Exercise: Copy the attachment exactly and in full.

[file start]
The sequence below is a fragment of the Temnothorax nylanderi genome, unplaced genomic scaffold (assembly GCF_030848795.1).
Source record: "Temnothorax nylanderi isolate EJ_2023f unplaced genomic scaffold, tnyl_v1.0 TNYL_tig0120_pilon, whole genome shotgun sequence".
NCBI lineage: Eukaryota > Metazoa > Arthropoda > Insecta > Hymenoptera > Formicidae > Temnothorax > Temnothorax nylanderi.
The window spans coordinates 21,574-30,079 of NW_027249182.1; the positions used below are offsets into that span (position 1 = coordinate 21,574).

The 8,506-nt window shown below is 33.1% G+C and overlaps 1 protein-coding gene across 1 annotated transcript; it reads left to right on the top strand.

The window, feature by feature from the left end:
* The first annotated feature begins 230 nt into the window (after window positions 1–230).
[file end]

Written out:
The sequence below is a fragment of the Temnothorax nylanderi genome, unplaced genomic scaffold (assembly GCF_030848795.1).
Source record: "Temnothorax nylanderi isolate EJ_2023f unplaced genomic scaffold, tnyl_v1.0 TNYL_tig0120_pilon, whole genome shotgun sequence".
NCBI lineage: Eukaryota > Metazoa > Arthropoda > Insecta > Hymenoptera > Formicidae > Temnothorax > Temnothorax nylanderi.
The window spans coordinates 21,574-30,079 of NW_027249182.1; the positions used below are offsets into that span (position 1 = coordinate 21,574).

The 8,506-nt window shown below is 33.1% G+C and overlaps 1 protein-coding gene across 1 annotated transcript; it reads left to right on the top strand.

The window, feature by feature from the left end:
* The first annotated feature begins 230 nt into the window (after window positions 1–230).